Two things: unless things have changed drastically, you should audition for a band and get a written guarantee that you will be in the music program. You can arrange this through a recruiter, but DO NOT enlist until you have that guarantee. You are fortunately located, there are quite a few bands in the Virginia - DC area plus the Armed Forces School of Music in Little Creek (was the Navy School back the day). If you don't pass the audition, get yourself a day gig and a good trumpet teacher, practice your a** off and audition again later.

    Alternatively, some community colleges have pretty good music programs. In Florida they have recently been strengthened by a 3.2GPA minimum for admission to the university system. A lot of good players, lacking in GPA, have turned to community colleges.
  6. Pedal C

    Pedal C Mezzo Forte User

    Jan 24, 2005

    This happened to a friend of mine. A very good euphonium player, and I don't he's ever played again. Be VERY certain before you sign anything. Most military bands are filled with very good players with music degress and experience. If they say they'll just drop you into one of those sceptical.

    Some state schools will pretty much take anyone who can manage to graduate from high school, you might be on probation for a semester or two, but I bet if you look around, you can probably get in somewhere. Failing that, community college is a good way to establish grades to transfer to a four year school.
  7. flugelgirl

    flugelgirl Forte User

    Jan 20, 2008
    Seattle, WA
    I'm a Navy Musician - been playing in fleet bands for 13 yrs, and really enjoy my job. I joined because I couldn't afford to finish college, and it was one of the best decisions I've made. That being said, this gig isn't for everyone! We get some very good players with degrees that need a job - some stay and do very well, and some do nothing but complain. We also get some very average players who manage to get in and get through the School of Music, and become a detriment to their bands because they are barely capable of sitting in a section. We try to screen our auditions carefully because while your enlistment contract will guarantee you'll go to the School of Music after boot camp (upon passing an audition and being accepted into the music program), if you are not able pass through the school you will be doing some other job in the Navy. A good candidate for an audition will have had some private lessons and an understanding of music theory. An ideal candidate will have had at least some college, years of private study, and real world gig experience.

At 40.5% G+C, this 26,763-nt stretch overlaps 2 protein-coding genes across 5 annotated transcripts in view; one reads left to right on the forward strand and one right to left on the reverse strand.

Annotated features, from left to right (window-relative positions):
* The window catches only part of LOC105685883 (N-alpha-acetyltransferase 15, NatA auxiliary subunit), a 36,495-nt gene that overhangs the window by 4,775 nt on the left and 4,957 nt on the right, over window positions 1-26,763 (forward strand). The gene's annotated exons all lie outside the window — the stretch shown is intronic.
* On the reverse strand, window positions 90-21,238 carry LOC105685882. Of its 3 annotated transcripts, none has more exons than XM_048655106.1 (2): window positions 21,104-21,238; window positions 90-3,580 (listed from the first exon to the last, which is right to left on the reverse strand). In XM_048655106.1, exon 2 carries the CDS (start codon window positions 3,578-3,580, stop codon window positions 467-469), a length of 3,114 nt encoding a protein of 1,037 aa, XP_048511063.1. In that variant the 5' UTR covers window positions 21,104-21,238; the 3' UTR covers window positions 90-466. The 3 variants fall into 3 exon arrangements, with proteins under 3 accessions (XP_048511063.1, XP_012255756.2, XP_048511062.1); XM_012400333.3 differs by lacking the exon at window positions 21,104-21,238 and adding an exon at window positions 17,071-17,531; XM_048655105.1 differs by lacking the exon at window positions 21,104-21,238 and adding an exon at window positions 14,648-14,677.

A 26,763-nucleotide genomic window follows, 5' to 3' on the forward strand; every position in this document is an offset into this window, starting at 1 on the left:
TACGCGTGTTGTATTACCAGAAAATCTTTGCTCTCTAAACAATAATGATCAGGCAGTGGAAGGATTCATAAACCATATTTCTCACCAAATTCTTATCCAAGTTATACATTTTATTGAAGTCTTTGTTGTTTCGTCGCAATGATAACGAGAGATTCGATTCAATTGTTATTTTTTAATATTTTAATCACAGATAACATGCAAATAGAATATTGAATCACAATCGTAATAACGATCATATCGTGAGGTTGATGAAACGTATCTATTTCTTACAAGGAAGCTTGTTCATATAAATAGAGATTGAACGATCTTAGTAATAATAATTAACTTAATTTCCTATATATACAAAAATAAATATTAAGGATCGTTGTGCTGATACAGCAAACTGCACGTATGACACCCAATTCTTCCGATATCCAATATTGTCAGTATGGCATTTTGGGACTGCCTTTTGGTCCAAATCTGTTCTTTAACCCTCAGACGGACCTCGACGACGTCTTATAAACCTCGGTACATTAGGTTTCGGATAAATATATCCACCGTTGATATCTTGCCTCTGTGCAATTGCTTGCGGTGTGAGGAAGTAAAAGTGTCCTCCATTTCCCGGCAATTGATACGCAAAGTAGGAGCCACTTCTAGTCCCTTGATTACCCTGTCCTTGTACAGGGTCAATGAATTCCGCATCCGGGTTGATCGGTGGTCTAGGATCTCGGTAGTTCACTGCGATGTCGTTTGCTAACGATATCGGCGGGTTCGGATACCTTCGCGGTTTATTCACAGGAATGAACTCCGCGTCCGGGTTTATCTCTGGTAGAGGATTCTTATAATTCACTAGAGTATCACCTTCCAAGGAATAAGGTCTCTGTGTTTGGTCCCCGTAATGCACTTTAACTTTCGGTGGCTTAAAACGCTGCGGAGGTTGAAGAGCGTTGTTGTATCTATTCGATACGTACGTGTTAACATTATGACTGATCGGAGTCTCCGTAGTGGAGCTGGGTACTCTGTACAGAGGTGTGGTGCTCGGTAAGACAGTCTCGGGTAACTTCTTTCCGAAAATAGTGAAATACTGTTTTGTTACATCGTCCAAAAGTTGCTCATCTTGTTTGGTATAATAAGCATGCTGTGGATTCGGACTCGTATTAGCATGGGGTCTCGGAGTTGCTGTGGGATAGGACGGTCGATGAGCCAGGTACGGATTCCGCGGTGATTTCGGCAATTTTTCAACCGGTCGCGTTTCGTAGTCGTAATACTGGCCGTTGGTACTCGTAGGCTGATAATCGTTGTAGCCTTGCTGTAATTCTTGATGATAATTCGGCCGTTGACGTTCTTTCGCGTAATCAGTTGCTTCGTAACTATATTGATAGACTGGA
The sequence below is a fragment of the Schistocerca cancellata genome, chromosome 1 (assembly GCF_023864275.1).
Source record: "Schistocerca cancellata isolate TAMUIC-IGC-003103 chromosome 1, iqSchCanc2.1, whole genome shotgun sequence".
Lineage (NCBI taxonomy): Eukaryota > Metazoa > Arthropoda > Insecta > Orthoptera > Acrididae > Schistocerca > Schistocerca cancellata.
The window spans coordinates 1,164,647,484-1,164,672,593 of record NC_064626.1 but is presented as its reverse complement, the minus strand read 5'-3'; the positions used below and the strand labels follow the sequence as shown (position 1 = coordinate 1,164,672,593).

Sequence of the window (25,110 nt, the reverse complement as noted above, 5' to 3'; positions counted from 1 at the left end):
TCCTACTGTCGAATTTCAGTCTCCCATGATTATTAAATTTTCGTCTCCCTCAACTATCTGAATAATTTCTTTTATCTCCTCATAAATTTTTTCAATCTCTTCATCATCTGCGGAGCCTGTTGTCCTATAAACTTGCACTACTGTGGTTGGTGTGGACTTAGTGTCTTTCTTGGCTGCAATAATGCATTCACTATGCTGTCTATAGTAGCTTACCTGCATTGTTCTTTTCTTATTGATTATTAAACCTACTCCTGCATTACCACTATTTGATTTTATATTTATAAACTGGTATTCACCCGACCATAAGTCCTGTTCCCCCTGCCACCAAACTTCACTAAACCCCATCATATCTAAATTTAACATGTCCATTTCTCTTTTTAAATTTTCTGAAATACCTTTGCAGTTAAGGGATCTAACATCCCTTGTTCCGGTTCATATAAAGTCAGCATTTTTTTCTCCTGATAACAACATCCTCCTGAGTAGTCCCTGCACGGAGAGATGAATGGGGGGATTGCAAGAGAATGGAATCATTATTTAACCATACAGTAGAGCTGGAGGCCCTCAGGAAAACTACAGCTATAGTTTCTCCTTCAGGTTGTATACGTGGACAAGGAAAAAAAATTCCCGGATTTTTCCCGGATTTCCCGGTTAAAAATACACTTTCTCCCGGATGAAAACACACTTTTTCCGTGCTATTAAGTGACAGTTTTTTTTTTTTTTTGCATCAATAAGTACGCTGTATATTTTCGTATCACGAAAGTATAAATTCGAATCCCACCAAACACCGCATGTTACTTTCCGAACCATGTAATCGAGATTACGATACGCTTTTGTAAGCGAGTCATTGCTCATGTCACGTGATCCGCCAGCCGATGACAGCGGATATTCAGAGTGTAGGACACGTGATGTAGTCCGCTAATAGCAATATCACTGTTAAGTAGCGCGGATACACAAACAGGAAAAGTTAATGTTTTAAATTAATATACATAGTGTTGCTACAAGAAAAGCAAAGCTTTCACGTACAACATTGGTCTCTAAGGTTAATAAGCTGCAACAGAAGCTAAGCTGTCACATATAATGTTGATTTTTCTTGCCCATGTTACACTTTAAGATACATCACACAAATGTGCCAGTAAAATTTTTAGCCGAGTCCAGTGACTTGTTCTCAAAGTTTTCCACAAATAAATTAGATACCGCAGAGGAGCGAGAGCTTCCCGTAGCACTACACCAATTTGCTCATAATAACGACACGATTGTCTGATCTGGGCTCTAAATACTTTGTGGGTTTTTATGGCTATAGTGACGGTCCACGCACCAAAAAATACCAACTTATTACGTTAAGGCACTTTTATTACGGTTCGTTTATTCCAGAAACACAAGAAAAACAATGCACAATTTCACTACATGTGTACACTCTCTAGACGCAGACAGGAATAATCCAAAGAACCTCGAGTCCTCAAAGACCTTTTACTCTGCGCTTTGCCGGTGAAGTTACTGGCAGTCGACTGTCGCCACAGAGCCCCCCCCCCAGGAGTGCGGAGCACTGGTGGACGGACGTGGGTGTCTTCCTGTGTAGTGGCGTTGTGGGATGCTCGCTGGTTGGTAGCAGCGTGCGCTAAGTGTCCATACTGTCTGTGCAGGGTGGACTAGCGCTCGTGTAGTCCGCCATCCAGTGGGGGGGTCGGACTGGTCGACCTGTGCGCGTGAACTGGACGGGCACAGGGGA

If you aren't currently taking private lessons, I would suggest you find a good teacher and start studying. Private study and a consistant practice regimen are the best tools to get you where you want to go, whether that turns out to be school or a military band.
  8. Ed Kennedy

    Ed Kennedy Forte User

    Nov 18, 2006

    What you said.

    ex SP4 Kennedy
  9. ButchA

    ButchA Pianissimo User

    Apr 13, 2009
    Richmond, Virginia

    I'm retired US Coast Guard (Yeoman First Class E-6). Back when I enlisted (1979), I had dreams of playing in the USCG Academy Band in New London, CT.